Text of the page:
Wow aren't I just getting involved?
I contacted my college's student body president and told him I wanted to get involved. When I saw student newspaper I thought "Hmm" I might just get involved with that. They also have a position for an Academic Senator which might be interesting, representing the students who are political science and history majors like me. I'd have to see what the time requirements are, after all we live twenty miles farther now and we have only one car. We'll see. It was the President's idea recommending the Senate position. Will keep you posted. I'm not going to overdo it, that's for sure.
I recommended to my professor/mentor that we need a student organization on campus for students whose political affiliation is "Independent". I mean HELLO? The Republican or Democrat is getting old. People don't think like that anymore, it's not just TWO parties, there are more than that. For me, Independent is the way to go, no affiliation with the crap on either side.
Ok this Harvard thing? I say Harvard because US Colonial History is the main area of my studies, although I want to study ancient Greece and Rome and European History. I emailed the Graduate Coordinator of Harvard's History department. Damn there's a lot to know. First off, Harvard doesn't have a MS in History, you enter the Doctoral program with a BS and after two years receive the MS as part of the Doctoral work.
First, I would need an above average GRE of between 650 and 800, three strong letters of recommendation, and a really kickass personal statement about my academic background and history related research interests, a 20 page writing sample from either an undergraduate thesis or research paper. I was told the personal statement and writing sample are critical components of the application and are the strongest factors in consideration for admission. The committee and faculty in my field review the application and make a decision. Also, the PhD at Harvard requires two years of languages in the field and this must be done during the first two years. It is helpful to have solid foreign language before entering, but language can be taken there. I would have to take an exam in which Ihave two hours and one dictionary to aid me in translating two passages which are 3/4 page in length.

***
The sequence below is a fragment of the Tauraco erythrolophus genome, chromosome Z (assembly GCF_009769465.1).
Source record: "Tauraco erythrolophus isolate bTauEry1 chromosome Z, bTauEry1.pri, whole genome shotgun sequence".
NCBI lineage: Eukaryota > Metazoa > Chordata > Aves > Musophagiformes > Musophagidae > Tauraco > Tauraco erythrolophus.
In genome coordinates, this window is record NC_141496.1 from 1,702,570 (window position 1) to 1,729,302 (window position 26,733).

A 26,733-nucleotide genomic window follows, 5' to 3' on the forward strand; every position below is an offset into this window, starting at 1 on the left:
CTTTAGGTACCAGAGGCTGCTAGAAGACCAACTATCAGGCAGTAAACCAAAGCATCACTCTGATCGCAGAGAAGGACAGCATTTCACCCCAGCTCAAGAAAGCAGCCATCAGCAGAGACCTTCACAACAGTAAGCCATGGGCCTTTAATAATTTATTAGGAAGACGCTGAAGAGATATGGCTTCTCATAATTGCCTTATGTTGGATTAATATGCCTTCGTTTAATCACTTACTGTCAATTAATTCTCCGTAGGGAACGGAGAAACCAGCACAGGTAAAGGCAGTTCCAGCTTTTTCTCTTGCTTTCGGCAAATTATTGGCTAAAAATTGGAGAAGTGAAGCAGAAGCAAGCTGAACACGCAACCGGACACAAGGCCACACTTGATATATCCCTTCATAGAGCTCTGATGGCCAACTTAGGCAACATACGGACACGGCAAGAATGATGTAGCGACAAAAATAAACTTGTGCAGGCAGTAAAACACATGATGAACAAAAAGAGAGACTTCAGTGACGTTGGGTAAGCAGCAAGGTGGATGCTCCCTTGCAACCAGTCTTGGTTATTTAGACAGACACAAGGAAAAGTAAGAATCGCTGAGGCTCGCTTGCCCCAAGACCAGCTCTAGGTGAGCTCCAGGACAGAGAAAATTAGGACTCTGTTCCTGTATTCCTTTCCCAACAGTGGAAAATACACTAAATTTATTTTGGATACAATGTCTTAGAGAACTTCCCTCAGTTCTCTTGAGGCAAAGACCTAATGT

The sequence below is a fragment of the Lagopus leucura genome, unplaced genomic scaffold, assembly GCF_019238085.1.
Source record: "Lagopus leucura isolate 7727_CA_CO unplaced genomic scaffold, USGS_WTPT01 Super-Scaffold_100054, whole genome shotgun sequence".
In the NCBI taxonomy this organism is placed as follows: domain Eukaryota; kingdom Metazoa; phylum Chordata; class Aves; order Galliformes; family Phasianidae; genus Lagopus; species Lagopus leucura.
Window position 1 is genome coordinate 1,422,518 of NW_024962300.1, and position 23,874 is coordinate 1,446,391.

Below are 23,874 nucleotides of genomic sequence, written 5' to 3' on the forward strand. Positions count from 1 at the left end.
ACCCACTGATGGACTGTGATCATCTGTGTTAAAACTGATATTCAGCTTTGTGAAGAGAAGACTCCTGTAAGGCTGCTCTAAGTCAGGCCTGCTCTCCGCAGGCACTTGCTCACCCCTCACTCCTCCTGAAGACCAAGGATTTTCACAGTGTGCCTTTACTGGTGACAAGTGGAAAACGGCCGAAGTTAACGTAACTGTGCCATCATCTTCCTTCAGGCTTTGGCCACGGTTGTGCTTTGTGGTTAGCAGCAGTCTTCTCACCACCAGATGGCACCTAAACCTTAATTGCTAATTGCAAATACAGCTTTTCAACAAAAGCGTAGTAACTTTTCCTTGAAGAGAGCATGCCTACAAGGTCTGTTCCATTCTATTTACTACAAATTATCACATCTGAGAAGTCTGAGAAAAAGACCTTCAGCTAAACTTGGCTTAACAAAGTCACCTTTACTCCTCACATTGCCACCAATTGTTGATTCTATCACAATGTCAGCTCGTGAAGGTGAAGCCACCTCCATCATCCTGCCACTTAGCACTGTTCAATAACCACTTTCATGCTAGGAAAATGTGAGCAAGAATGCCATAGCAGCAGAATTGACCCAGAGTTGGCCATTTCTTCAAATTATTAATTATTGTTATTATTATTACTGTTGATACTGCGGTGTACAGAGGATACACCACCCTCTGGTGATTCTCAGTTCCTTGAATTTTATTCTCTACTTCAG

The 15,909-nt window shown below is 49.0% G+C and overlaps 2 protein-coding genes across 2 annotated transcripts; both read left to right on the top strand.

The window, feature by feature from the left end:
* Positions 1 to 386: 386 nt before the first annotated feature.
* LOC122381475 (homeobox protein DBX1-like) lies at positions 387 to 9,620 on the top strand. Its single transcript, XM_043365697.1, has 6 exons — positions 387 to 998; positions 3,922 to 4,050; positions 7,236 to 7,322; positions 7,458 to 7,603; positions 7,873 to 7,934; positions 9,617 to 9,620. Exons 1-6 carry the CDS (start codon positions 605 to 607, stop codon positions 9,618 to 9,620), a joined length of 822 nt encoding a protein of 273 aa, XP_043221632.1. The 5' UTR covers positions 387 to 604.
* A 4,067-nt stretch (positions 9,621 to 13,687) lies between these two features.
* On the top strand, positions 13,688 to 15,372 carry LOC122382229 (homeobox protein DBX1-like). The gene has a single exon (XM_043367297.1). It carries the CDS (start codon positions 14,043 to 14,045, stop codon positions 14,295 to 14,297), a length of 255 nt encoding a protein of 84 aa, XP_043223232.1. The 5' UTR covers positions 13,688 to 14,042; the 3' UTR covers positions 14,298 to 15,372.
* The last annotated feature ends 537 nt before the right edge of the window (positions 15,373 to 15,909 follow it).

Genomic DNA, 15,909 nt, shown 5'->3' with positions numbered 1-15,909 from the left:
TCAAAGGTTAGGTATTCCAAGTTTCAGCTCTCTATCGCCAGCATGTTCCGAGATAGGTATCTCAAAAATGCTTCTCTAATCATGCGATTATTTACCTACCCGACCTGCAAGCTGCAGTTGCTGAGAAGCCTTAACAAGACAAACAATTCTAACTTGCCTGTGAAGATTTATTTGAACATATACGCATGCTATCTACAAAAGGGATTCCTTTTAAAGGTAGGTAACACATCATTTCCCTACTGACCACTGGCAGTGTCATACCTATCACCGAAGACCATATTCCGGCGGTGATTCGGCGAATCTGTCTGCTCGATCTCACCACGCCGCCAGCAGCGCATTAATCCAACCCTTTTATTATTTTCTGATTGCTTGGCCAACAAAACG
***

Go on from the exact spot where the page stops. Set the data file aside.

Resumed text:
In order to take the General Exam which is a two hour oral exam which allows the student to move on to teaching and dissertation work, the language requirements have to be met. I was advised to get my foreign languages under my belt now. I have a background in spanish and still need to take the language, but I could also take two others at the undergraduate level too.
Eventually in the third year and once the General Exam is passed, it's time to present the dissertation research where reviewers of my choosing would attend and provide feedback. Fourth and fifth year students teach or travel to do research.
There is also five years of funding awarded to admitted students who need financial aid. The funding includes a yearly stipend of $19,000, full tuition (which is about $32,000 per year), health insurance. The final year of study includes a completion grant. The first two summers include a $3,800 stipend.There are also grants available.
Holy shit, that's a lot. I'll be old by the time I finish. I am 36 now, it'll take me 6 more years to finish my undergrad, I'll be 42, then 47 by the time I got a PhD?
I need to rethink this. I wanted to retire at 59 1/2, I wanted kids. None of that is going to happen if I do this.
I could just get a BS and be done with it.